The Neapolitan purists out there appear to be winning a long-standing battle, and I for one am delighted to see it.
Gone is the fashion for oozing, oily pizza stacked high with processed pepperoni – or heaven forbid, tinned pineapple – as we see the return of the much-loved classics of fresh tomato and basil, with hearty dollops of mozzarella. Arguably paving the way for this Italian wood-fired pizza revolution is Froth & Flame. With the promise of a menu that is ‘devilishly good’, my colleague Stephanie and I couldn’t resist temptation.
Based just a stone’s throw from Haymarket, and only a 25-minute walk from Murrayfield Stadium, Froth & Flame is a handy pit stop for shoppers, commuters and rugby revellers alike. They specialise in Scottish craft beers as well as pizza – which is made in a state of the art Valoriani oven by award-winning pizza chef Paulo Santos – so there is plenty to keep local foodies content.
Starting off with a bread board to share (£5.00) was perhaps a bold move when we knew a whole pizza was to follow for each of us, but we were so glad we did. The plate was filled with focaccia bread sticks, cheesy garlic bread and rosemary focaccia, all of which was served with extra virgin olive oil and balsamic vinegar. The rate at which the board was demolished was enough to make any onlooker think we’d not seen food for days, but at least that demonstrated our wholehearted appreciation for the offerings. Our favourite was the rosemary focaccia which was perfectly flavoured and lovely served warm.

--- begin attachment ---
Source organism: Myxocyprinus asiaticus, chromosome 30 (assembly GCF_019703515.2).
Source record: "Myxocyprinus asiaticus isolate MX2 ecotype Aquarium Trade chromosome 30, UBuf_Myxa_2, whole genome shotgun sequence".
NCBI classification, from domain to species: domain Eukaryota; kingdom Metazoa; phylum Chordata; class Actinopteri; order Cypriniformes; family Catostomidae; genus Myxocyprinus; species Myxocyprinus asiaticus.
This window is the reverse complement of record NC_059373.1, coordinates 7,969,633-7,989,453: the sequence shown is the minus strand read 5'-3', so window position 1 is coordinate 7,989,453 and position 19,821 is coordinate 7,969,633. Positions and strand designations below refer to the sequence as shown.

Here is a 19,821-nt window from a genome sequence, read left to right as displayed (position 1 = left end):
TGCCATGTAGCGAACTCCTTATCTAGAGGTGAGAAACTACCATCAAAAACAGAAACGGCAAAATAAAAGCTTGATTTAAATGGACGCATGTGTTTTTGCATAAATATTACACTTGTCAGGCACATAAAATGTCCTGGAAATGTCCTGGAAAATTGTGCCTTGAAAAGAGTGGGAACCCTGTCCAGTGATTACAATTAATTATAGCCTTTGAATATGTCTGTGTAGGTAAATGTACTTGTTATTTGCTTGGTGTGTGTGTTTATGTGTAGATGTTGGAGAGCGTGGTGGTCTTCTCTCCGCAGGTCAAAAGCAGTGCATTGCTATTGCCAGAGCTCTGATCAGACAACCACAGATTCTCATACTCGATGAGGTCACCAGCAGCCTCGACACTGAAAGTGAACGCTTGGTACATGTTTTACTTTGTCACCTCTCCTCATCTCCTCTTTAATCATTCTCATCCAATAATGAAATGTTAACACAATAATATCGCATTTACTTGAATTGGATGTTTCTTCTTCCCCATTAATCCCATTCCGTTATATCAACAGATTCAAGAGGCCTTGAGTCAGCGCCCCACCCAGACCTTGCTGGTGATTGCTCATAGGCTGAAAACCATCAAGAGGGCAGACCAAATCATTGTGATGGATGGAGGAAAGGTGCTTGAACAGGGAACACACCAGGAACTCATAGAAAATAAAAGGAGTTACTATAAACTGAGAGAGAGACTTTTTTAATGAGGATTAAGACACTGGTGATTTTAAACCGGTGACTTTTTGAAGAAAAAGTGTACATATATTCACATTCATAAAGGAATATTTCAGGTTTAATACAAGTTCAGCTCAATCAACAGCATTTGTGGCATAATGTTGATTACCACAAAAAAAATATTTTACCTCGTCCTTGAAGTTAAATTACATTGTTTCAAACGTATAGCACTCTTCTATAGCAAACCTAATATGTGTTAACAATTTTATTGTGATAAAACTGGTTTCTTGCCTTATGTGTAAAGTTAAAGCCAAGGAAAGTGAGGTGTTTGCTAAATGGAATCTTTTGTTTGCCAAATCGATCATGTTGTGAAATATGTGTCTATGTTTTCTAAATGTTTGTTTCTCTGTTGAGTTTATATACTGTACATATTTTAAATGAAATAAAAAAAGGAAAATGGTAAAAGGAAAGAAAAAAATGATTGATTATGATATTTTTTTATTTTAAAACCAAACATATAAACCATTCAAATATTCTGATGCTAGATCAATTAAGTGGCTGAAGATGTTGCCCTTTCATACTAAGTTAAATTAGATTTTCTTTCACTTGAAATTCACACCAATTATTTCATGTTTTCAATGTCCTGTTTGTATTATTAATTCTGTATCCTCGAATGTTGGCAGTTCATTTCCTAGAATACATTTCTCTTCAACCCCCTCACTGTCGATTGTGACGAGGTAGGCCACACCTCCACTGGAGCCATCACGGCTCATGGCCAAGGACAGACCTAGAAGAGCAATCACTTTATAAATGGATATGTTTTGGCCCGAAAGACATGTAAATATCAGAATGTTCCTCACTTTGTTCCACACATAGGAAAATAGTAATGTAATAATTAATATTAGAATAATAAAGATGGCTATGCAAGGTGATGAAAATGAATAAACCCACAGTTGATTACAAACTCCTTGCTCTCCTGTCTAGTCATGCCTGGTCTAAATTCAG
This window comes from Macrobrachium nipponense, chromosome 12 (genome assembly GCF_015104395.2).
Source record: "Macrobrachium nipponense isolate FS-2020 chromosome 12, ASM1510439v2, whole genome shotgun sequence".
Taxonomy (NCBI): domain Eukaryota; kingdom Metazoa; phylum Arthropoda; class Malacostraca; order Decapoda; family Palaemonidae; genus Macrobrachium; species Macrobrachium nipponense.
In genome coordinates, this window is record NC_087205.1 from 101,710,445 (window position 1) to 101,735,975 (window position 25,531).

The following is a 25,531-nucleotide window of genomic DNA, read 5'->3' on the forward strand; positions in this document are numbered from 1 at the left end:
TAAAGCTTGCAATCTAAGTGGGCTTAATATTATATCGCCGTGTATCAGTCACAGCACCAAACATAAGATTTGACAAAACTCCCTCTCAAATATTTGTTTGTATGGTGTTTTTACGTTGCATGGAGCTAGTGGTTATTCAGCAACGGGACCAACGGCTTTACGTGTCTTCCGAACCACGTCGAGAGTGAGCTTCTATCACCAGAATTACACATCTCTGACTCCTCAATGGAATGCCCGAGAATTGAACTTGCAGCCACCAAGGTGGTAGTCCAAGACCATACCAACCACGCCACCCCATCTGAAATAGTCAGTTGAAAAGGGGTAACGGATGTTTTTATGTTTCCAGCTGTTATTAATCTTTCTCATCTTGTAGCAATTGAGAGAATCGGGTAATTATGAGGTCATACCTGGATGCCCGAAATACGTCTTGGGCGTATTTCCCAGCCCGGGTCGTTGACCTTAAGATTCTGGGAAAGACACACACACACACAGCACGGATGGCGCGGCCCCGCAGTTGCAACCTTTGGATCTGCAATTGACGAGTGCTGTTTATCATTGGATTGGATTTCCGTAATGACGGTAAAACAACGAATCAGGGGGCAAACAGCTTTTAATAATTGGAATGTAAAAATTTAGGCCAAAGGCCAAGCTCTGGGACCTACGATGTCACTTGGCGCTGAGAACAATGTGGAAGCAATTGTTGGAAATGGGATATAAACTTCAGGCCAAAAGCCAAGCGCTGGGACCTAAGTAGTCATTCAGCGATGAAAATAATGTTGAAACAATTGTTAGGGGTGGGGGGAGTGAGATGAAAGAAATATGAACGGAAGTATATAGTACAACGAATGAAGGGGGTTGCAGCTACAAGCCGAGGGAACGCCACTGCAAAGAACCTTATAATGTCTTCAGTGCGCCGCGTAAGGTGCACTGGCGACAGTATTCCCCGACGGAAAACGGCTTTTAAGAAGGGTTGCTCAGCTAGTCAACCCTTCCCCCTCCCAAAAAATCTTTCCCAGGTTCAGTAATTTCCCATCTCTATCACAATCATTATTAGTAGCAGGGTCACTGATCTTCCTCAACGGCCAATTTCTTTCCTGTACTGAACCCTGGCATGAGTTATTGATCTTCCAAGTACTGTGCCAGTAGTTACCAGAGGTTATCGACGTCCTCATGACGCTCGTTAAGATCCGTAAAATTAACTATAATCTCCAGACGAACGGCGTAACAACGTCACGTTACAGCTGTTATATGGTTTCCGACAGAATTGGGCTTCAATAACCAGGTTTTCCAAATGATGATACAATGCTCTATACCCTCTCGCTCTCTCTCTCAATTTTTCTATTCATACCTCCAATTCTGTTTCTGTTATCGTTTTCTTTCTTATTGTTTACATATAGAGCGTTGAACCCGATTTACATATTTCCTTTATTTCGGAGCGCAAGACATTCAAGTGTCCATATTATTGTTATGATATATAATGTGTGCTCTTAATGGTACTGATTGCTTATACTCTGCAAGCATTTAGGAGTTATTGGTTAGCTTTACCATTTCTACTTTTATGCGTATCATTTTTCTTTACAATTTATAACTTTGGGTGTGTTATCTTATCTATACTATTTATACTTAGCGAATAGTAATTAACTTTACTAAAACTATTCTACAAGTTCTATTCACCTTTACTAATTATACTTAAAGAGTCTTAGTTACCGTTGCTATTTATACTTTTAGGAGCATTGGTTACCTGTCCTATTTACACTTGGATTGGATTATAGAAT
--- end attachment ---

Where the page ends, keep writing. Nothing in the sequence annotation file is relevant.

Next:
For our pizzas, Stephanie chose the Napoli (£9.50) which had mozzarella, fennel sausage, nduja sausage and friarielli (similar to broccoli but a little stronger in flavour). It had a nice level of spice which wasn’t too overpowering, and the sausage was crumbly and moist. We weren’t particularly enamoured by the friarielli which had gone a little soggy in the oven, and we agreed we’d have enjoyed the pizza more without it.
I opted for the Tricolore (£8.50) with its tomato base, mozzarella, Parma ham, rocket, parmesan shavings and olive oil. The tomato might have had a little more seasoning to it, but the base itself was beautifully thin, and the fluffy crusts and flavourful Parma ham went down a treat.
On the side we had a caprese salad (£4.50) consisting of baby plum San Marzano tomatoes, sliced DOP buffalo mozzarella and basil leaves with sweet balsamic oil. The simplicity of the salad was what made it sing – crisp flavours from fresh ingredients never fail to deliver.
We didn’t quite have the room to sample the craft beers on offer, but we’re keen to go back and see how our pizza would go down with a few cold ones. Walking away with our pizza leftovers, we agreed it would make a lovely place for a pre- or post-rugby match meal.
To find out more about Froth & Flame, visit their website.
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